Insights for Non Artists:
Interview with Katherine Lawrence
"Freelancing Away from LA"
Among the top questions that I've noticed come up,
either in correspondence to me or being at seminars, is people
wondering if you can freelance in this business away from Los
Angeles. This seems to hold true for artist jobs or non-artist
positions such as writers. Personally, I only know two people
who successfully freelance outside the Los Angeles area, and
only one of those from out of the state. Both are writers.
give readers the best picture of freelancing away from Los
my available resources, I interviewed writer
Katherine Lawrence who currently resides in Arizona though she
didn't start out there. When I asked her how she launched her
career, she replied, "Lots of hard work. No, it wasn't like
'How do you get to Carnegie Hall? Practice, practice, practice.'
Wasn't through the writing at all. I moved to L.A. after college
intending to write scripts, but truth was, I didn't know nearly
enough. Back in 1980 there were only a few books on screenwriting,
almost no contests, and no public Internet. I was left floundering
on my own, and while I did my spec scripts, I hadn't realized
the need for commercial/act breaks, etc., so my live-action specs
television (FANTASY ISLAND stands out in my memory) were inadequate.
Then in 1981 I got to fulfill a many-year-long dream and learned
to play DUNGEONS & DRAGONS," adding that she met fellow
STAR WARS fans who played and were willing to teach her.
"When the CBS Saturday morning series, DUNGEONS & DRAGONS,
aired two years later, I adored the series and realized my first
love had always been animation, since seeing what I now know
to be a Czech production of the Russian fairy tale, THE LITTLE
HUMPBACK HORSE, when I was maybe eight years old," she continued. "So
I sent resumes out to each of the major animation houses, looking
for a job as a secretary (which is what I'd been doing to pay
the bills). As time went by without hearing anything, my attention
focused on Marvel Productions, who produced the D&D series.
It took a full year of letters, phone calls, and resumes every
couple of months before I had the timing right and got an interview
as secretary for the Vice President, Network Development."
did get the job, and she did her best "to learn
everything I could and talked to
everyone at the studio. One of the people I spent time chatting
with was Karl Geurs, producer of DUNGEONS & DRAGONS. Karl
had a totally brilliant sense of story and a dedication to quality
that made him one of the two best producers Marvel had, in my
opinion. We'd talk storyboards, plot, characters, the original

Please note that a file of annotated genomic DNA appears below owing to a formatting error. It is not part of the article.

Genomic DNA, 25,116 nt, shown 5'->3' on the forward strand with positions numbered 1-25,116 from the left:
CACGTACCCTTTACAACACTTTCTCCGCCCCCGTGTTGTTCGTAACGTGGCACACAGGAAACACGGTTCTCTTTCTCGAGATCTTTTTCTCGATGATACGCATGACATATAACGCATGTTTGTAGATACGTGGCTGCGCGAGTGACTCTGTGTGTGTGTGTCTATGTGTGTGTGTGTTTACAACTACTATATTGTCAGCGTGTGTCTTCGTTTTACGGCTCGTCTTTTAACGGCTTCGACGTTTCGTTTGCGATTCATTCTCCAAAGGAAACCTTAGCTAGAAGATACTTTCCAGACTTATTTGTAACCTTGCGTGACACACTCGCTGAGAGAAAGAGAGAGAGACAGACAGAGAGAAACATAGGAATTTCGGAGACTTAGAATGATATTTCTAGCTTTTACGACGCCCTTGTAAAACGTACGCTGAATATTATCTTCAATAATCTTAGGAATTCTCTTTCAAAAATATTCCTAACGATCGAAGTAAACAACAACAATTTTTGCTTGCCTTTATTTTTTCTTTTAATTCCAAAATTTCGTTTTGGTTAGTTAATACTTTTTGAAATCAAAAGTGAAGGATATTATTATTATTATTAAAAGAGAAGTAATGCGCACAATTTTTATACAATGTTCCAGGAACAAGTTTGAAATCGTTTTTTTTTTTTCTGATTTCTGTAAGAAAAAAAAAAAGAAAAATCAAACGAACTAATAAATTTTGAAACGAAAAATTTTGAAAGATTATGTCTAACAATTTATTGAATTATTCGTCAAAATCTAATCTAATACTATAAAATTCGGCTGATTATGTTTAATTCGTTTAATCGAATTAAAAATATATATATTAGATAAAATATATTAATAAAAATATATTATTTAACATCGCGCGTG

TSR material, everything about the show, whenever we both had
the opportunity. I never formally pitched to him, nor did a spec
script, we just talked. Then one day he called me down to his
office and told me he'd pitched one of my ideas to CBS and they
wanted me to 'go to outline.' That was one day before my birthday
and so far it's the best
birthday present I've ever received. That script became, 'Citadel
of Shadow,' highlighting the least used character, Sheila, and
introducing Venger's sister. Thus a career was born."
I asked Katherine if she thought she could have found any
way to accomplish
transpired other than moving to Los Angeles. "No," she
affirmed. "TV animation, even in the boom of the mid-1980s,
was based on networking. Knowing people. If you didn't network,
you didn't get work. Today it's theoretically possible to make
the connections via the internet and attending events like ComicCon
International each summer in San Diego, but it would make it
a lot tougher than being in L.A., having face time. Yes, one
story editor comes to mind who lived in Ireland and story edited
via CompuServe, but she had already built her L.A. connections
and her co-story editor lived in L.A. so could attend meetings.
She also had a major reputation as a fantasy/science fiction
which I'm sure helped."
wondered if Katherine ever worked on staff or always worked
that she "started freelancing in
addition to a full-time job as a secretary. Had to write scripts
in two days since I didn't own a computer of my own, so used
the one on my desk at work. Once I quit that job (for various
reasons), I did temp work then got the opportunity to be a staff
Filmation. I knew it was short-term going in, but I was willing
to take my chances. It lasted six weeks and I learned a lot.
Unfortunately that was my last staff job. I continued temping
secretary between script assignments, but it took a major illness
before I went full-time freelance," after getting a case
of mono that became Chronic Fatigue which left her bed-bound
for nearly a year. "Since then I've been freelance. And
in 1993 moved to Arizona, mere months ahead of the Northridge
felt ready to be a freelance away from Los Angeles "[w]hen
I got sick of the riots, the traffic, the noise, the earthquakes,
the general aura of rage that hangs over the city, I knew it
was time to leave. After thirteen years living in the City of
Angels I'd gone from 'I Love L.A.' to 'By the Time I Get to Phoenix.'
It didn't look like I'd ever be hired on staff, so there was
no reason NOT to leave, given the internet and the connections
I'd built up over the years."
factors that need to be taken into consideration when deciding
in away from Los Angeles and yet remain in touch
with the industry vary by the individual, in Katherine's opinion. "I
know a number of screenwriters quite happy to be isolated in
Montana, Wyoming, and other extremely rural locations, but they're
feature film writers, not television. For myself, I was looking
at areas with a major university (for library access and cultural
opportunities), mountains, and easily accessible to L.A. without
being IN California. Where I currently live, I'm a day's drive
from L.A. if I need to have my car with me (as I do if I stay
for more than 1-2 days given the cost of car rental), and less
than two hours by air. I can do day trips in and out same day
if I need to for meetings. And because it's a major business
route, the air fares stay pretty cheap and the planes frequent,
so I can do last-minute trips without stripping my savings. Other
criteria included affordable housing, 24-hour grocery stores,
and good pizza delivery. Hey, I'm a writer!"
I asked Katherine what benefits she felt living in Arizona,
response: "Breathing!" She continued by saying, "Not
just physically but psychologically. There's a level of tension
in L.A. where it feels to me like everyone's on edge. While that
was exciting when I first arrived there, now it's tiring. I also
have a large two-bedroom corner apartment, wrap-around patio